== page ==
DPSST subsequently issued a notice of intent to deny petitioner's intermediate police certification and also to revoke his basic certification. Petitioner requested a contested case hearing before an administrative law judge (ALJ). At the hearing, petitioner argued that ORS 181.662(1)(a) requires a finding that he made a false representation with intent to fraudulently conceal or deceive. The ALJ concluded that petitioner knowingly failed to disclose his arrest and conviction of fourth-degree assault and that the statute was satisfied by his doing so, thus effectively rejecting petitioner's argument that the statute requires specific intent, such as intent to deceive. The ALJ recommended that petitioner's basic police certification be revoked and that his application for intermediate police certification be denied.
DPSST generally adopted the ALJ's proposed order, with some modification and supplementation of the ALJ's factual findings and legal analysis. With regard to the mental state required to satisfy the statute, DPSST determined that "whether knowledge or any other culpable mental state is a necessary element of a violation of ORS 181.662(1)(a) is not an issue that must be resolved in this case." Later in the order, DPSST explained:
"The Proposed Order describes the issue in this case to be 'whether petitioner intentionally falsified an application for certification or other documents submitted to DPSST.' The ALJ, applying that standard, recommended revocation of petitioner's basic police certification and denial of his application for intermediate police certification. Accordingly, the ALJ found that petitioner knowingly falsified information on his application for certification submitted to DPSST and, as stated above, DPSST adopts that finding. It is uncertain, however, whether a licensee's or applicant's mental state is a necessary element of the violation. Compare ORS 703.210(3) ('made a material misstatement') and ORS 696.301(1) (authority of Real Estate Commission to suspend or revoke if licensee '[k]nowingly or negligently pursued or continued course of material misrepresentation') with ORS 181.662(1)(a) (denial or revocation if 'officer or instructor falsified any information'). Because the evidence in this case is sufficient to support a finding that the falsifications were knowingly made, it is not necessary to resolve in this case whether the petitioner's mental state is a necessary element of the violation."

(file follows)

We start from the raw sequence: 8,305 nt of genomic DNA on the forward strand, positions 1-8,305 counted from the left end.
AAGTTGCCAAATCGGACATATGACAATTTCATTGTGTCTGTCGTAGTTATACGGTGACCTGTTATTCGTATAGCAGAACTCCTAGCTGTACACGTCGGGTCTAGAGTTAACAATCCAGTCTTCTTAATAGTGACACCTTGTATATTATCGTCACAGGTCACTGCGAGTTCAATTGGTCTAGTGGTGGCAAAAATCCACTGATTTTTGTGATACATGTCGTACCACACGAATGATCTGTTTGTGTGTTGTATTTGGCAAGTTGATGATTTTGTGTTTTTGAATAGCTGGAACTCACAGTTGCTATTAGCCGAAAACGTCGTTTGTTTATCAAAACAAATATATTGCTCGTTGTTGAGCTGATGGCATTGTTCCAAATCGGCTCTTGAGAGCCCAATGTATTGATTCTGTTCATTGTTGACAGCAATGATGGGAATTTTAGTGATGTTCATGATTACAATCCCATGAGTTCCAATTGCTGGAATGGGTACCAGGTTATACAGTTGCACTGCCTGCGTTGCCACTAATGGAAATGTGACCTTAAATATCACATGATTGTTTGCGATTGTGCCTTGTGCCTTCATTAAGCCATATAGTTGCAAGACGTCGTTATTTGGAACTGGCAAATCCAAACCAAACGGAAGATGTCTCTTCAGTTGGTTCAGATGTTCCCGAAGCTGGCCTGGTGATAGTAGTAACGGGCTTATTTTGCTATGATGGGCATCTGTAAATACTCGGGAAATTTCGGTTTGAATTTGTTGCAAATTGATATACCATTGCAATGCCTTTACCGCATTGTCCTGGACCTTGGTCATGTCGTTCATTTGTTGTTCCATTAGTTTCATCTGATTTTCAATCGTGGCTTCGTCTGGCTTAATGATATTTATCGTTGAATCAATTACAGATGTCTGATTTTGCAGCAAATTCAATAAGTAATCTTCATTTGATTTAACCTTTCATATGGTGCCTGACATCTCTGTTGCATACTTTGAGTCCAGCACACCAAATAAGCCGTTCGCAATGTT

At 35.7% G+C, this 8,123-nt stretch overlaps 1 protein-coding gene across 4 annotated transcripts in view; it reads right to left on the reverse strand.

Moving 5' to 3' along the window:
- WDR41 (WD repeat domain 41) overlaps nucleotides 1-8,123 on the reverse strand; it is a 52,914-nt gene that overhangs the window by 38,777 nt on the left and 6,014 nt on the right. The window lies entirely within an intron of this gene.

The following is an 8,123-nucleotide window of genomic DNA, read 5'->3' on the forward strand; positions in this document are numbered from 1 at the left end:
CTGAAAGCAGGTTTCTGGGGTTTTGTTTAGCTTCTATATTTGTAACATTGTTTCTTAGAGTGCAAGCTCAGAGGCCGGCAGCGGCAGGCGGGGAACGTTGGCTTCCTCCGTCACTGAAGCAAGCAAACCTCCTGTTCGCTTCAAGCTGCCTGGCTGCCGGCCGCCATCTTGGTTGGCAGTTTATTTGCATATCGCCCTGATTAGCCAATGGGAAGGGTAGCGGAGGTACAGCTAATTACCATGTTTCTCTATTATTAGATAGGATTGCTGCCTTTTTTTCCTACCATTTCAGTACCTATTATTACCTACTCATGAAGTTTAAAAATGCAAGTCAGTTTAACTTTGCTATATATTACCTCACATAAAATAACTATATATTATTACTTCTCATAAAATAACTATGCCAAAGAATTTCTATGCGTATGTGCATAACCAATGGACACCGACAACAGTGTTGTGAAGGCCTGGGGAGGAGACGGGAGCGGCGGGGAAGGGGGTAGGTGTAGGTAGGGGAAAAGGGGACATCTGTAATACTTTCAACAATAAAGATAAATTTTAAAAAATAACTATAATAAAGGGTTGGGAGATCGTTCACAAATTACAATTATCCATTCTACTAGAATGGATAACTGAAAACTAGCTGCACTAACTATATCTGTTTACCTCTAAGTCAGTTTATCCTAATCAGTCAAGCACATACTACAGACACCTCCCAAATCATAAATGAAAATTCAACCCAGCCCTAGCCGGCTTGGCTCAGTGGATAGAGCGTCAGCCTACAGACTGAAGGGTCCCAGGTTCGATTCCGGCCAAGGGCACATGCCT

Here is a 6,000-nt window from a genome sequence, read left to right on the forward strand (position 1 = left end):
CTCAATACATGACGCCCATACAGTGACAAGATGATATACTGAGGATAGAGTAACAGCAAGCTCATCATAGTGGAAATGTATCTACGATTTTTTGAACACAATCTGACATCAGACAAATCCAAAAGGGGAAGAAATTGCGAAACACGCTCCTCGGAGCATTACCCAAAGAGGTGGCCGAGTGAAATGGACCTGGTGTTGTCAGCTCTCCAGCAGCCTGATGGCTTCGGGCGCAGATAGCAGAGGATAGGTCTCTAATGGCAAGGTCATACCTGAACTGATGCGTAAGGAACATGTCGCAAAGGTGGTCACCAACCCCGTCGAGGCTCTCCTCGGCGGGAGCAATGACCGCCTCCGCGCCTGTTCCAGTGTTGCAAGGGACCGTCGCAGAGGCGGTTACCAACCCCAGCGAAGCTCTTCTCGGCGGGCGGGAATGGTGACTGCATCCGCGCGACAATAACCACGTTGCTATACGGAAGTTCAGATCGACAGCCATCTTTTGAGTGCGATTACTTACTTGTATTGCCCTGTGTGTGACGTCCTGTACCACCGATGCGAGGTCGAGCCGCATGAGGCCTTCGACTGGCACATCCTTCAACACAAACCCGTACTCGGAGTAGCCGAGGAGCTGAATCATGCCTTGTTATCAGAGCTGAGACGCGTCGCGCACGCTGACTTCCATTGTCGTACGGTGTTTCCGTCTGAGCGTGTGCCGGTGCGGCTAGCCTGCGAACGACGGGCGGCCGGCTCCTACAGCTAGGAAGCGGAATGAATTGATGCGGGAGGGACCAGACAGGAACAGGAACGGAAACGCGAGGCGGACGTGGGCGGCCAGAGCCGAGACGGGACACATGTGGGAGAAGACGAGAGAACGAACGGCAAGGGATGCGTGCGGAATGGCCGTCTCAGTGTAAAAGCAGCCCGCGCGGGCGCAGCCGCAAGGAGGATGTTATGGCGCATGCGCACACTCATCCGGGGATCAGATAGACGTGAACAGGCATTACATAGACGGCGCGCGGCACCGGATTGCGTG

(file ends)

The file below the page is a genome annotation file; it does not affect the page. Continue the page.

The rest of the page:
(Footnote omitted.) DPSST therefore revoked petitioner's basic police certification and denied his application for intermediate police certification.